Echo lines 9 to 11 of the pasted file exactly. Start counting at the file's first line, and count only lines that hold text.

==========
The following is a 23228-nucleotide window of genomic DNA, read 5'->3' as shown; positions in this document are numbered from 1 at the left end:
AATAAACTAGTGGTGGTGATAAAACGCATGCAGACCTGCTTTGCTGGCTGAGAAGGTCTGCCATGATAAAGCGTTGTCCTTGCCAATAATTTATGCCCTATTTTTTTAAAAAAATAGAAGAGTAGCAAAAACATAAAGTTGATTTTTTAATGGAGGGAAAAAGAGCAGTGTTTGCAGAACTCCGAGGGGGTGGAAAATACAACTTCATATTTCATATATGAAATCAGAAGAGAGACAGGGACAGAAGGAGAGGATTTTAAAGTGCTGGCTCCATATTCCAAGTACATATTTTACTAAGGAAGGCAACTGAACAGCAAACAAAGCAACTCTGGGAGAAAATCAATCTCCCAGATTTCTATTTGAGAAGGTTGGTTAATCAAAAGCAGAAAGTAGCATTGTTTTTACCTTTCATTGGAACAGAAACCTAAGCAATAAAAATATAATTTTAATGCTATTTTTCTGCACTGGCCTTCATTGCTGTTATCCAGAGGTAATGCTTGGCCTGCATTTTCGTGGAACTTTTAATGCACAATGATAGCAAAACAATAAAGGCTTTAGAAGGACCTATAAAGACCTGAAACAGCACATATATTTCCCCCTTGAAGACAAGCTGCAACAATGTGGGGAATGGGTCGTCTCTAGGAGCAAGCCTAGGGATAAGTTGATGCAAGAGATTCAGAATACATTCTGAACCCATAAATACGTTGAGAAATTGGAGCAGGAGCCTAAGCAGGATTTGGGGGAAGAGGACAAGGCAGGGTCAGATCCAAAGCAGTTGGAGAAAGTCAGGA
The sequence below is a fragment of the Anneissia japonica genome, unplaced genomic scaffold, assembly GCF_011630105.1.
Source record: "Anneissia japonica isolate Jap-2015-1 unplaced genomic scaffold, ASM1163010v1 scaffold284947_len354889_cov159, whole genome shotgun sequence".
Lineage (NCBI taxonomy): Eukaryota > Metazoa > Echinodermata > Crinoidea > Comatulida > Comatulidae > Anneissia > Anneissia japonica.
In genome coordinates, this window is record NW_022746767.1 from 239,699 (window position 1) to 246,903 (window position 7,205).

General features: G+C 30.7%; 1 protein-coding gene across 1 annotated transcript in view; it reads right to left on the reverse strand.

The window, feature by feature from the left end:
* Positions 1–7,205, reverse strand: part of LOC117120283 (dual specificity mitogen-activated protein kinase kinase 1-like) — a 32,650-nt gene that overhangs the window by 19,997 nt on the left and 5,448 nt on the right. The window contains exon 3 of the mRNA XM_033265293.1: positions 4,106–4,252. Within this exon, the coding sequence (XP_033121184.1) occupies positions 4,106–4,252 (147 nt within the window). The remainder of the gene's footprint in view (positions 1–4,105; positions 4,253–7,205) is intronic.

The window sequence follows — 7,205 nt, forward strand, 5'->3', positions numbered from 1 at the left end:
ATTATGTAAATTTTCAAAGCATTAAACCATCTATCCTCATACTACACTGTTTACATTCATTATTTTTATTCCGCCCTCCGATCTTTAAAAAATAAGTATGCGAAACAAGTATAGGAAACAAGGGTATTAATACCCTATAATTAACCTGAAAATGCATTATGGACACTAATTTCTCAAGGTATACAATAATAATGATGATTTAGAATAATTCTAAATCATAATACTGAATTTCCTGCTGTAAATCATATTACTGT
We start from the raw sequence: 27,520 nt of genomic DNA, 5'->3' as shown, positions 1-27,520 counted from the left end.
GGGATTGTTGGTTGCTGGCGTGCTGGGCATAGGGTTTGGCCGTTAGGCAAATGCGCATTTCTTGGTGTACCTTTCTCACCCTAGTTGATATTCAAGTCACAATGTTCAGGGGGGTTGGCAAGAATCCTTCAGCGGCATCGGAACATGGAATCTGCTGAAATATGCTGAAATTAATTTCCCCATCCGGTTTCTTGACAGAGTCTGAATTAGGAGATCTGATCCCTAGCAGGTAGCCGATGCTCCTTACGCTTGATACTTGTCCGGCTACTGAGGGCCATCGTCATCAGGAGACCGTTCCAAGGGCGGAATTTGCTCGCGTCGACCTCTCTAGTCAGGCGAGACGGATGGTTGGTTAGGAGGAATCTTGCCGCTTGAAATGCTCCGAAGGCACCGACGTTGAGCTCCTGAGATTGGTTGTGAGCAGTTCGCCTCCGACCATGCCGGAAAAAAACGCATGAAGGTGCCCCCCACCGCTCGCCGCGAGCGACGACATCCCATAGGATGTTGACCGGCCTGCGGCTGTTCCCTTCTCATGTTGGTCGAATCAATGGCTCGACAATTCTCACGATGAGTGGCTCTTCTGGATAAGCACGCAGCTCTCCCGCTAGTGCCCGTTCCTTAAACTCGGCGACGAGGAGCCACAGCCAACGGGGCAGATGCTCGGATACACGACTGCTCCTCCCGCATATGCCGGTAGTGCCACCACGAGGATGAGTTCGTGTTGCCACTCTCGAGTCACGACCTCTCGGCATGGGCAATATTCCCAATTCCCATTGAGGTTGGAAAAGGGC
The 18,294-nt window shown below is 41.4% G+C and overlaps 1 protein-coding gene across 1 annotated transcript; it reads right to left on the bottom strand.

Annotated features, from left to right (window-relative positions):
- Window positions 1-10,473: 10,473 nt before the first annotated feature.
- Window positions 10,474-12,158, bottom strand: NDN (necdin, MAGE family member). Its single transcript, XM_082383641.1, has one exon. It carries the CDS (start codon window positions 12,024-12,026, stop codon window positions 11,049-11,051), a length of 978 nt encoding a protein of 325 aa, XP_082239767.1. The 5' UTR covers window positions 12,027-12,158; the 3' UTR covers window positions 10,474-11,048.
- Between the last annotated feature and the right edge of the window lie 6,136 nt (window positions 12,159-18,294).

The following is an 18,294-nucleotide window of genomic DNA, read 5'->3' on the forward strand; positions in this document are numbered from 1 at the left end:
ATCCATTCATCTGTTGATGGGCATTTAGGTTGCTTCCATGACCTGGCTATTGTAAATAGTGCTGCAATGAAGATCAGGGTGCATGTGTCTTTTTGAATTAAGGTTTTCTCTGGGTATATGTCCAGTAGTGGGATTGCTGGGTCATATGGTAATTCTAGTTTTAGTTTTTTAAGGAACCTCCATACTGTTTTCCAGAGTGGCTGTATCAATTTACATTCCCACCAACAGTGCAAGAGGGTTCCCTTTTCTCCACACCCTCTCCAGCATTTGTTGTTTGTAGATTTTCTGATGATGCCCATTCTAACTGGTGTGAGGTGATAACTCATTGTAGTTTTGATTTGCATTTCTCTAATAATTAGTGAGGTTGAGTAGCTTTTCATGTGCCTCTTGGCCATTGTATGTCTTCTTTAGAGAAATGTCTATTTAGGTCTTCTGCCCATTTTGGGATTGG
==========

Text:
* Positions 1–7,205, reverse strand: part of LOC117120283 (dual specificity mitogen-activated protein kinase kinase 1-like) — a 32,650-nt gene that overhangs the window by 19,997 nt on the left and 5,448 nt on the right. The window contains exon 3 of the mRNA XM_033265293.1: positions 4,106–4,252. Within this exon, the coding sequence (XP_033121184.1) occupies positions 4,106–4,252 (147 nt within the window). The remainder of the gene's footprint in view (positions 1–4,105; positions 4,253–7,205) is intronic.

The window sequence follows — 7,205 nt, forward strand, 5'->3', positions numbered from 1 at the left end:
ATTATGTAAATTTTCAAAGCATTAAACCATCTATCCTCATACTACACTGTTTACATTCATTATTTTTATTCCGCCCTCCGATCTTTAAAAAATAAGTATGCGAAACAAGTATAGGAAACAAGGGTATTAATACCCTATAATTAACCTGAAAATGCATTATGGACACTAATTTCTCAAGGTATACAATAATAATGATGATTTAGAATAATTCTAAATCATAATACTGAATTTCCTGCTGTAAATCATATTACTGT